To enjoy the full Mail & Guardian online experience: please upgrade your browser
16 May 2017 09:22
Former mineral resources minister Ngoako Ramatlhodi. (AFP)
Explosive new detail has emerged to show how the Gupta family used political influence to bag the prized Optimum Coal mine in late 2015 – a move that could have resulted in the loss of 35 000 jobs.
Former mineral resources minister Ngoako Ramatlhodi has revealed how Eskom chairperson Ben Ngubane and the parastatal’s controversial chief executive Brian Molefe had allegedly pressurised him to terminate Optimum owners Glencor’s mining licenses in the run-up to the sale.
Ramatlhodi, in an interview with investigative team amaBhungane, revealed how Ngubane had allegedly threatened to tell President Jacob Zuma of his reluctance to assist during a meeting to discuss Glencore.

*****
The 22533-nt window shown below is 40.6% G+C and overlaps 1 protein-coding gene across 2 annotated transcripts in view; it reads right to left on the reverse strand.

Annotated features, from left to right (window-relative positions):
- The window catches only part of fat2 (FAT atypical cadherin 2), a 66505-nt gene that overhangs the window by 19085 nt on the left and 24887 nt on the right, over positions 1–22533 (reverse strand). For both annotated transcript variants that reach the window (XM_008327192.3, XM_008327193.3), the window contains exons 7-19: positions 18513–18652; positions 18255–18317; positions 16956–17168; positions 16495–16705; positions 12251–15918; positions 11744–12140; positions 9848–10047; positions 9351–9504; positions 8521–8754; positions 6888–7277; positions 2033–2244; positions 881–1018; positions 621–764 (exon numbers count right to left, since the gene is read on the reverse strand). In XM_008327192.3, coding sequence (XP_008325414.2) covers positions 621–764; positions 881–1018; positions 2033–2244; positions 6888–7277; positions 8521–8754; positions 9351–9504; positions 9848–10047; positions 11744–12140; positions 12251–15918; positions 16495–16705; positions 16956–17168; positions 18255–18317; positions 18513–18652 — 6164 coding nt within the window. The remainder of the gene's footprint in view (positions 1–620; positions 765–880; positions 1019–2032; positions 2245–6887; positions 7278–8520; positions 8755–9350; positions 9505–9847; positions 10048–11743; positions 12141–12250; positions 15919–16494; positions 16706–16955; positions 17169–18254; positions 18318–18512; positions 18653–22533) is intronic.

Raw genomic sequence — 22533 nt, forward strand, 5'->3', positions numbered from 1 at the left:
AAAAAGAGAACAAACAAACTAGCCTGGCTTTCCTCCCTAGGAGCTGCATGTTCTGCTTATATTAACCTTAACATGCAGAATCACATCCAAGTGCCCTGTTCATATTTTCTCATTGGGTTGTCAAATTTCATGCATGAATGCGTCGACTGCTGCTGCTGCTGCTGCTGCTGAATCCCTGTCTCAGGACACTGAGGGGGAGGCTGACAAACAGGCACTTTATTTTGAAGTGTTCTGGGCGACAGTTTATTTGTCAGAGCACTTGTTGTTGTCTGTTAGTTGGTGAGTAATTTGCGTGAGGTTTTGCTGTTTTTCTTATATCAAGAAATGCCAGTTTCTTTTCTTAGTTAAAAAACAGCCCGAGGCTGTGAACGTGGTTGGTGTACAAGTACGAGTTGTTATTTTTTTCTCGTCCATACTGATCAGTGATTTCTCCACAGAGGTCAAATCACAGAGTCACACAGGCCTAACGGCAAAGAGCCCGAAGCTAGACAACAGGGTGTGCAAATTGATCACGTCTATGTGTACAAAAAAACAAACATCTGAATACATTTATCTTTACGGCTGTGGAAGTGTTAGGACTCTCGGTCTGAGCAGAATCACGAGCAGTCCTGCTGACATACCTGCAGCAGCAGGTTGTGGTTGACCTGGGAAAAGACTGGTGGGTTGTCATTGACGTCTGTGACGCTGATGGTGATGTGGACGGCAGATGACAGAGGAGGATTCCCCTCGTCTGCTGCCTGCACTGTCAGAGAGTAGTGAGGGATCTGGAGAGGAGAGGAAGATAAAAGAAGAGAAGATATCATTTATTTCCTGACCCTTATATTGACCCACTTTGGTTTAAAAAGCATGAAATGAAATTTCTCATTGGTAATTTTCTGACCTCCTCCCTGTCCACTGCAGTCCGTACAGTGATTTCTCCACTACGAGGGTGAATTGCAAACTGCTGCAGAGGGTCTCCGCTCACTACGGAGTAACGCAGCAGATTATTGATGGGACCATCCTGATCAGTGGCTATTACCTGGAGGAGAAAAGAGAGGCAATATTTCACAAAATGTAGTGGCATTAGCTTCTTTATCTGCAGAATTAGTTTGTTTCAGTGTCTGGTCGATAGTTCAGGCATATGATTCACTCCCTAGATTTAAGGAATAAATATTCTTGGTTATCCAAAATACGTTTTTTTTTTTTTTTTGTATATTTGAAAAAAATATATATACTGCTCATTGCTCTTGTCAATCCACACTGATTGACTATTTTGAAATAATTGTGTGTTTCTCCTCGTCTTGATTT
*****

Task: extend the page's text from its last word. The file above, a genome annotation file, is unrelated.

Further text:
Shortly after that, Ramatlhodi – who said that he refused to comply with their request – was shafted as the country’s mining minister and moved to Public Service and Administration.
Ramatlhodi was also one of the casualties of Zuma’s recent Cabinet reshuffle and has since resigned as an MP.
AmaBhungane’s latest expose contains a detailed chronology of how Eskom had put Glencore under severe pressure to aid the sale of Optimum to the Guptas.
This included Eskom’s refusal to renegotiate a long-term coal supply contract, forcing the company into business rescue as well as the reinstatement of a disputed R2.17-billion penalty that Optimum supposedly owed for supplying substandard coal.
The report, published today, said the suspension of all of Glencore’s licenses would have brought Glencore’s 14 coal operations to a standstill and risked the jobs of 35 000 employees in South Africa.
Create Account | Lost Your Password?